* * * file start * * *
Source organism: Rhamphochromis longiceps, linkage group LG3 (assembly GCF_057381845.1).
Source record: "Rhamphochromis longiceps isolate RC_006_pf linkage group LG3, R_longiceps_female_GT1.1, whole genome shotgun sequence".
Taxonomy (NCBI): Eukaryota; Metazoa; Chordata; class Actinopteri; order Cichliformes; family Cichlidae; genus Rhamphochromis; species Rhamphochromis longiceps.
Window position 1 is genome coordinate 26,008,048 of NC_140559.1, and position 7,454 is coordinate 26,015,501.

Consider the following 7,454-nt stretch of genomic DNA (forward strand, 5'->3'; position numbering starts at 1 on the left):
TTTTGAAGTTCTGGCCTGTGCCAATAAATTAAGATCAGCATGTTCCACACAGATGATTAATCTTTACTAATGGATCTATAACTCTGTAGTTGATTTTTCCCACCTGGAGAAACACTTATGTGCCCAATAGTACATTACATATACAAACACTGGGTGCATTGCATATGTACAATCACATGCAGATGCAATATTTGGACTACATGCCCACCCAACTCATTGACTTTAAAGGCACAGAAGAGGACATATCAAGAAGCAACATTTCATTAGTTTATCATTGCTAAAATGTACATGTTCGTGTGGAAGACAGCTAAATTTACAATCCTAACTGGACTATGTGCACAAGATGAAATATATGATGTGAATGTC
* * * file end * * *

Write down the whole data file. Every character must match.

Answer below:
Source organism: Rhamphochromis longiceps, linkage group LG3 (assembly GCF_057381845.1).
Source record: "Rhamphochromis longiceps isolate RC_006_pf linkage group LG3, R_longiceps_female_GT1.1, whole genome shotgun sequence".
Taxonomy (NCBI): Eukaryota; Metazoa; Chordata; class Actinopteri; order Cichliformes; family Cichlidae; genus Rhamphochromis; species Rhamphochromis longiceps.
Window position 1 is genome coordinate 26,008,048 of NC_140559.1, and position 7,454 is coordinate 26,015,501.

Consider the following 7,454-nt stretch of genomic DNA (forward strand, 5'->3'; position numbering starts at 1 on the left):
TTTTGAAGTTCTGGCCTGTGCCAATAAATTAAGATCAGCATGTTCCACACAGATGATTAATCTTTACTAATGGATCTATAACTCTGTAGTTGATTTTTCCCACCTGGAGAAACACTTATGTGCCCAATAGTACATTACATATACAAACACTGGGTGCATTGCATATGTACAATCACATGCAGATGCAATATTTGGACTACATGCCCACCCAACTCATTGACTTTAAAGGCACAGAAGAGGACATATCAAGAAGCAACATTTCATTAGTTTATCATTGCTAAAATGTACATGTTCGTGTGGAAGACAGCTAAATTTACAATCCTAACTGGACTATGTGCACAAGATGAAATATATGATGTGAATGTC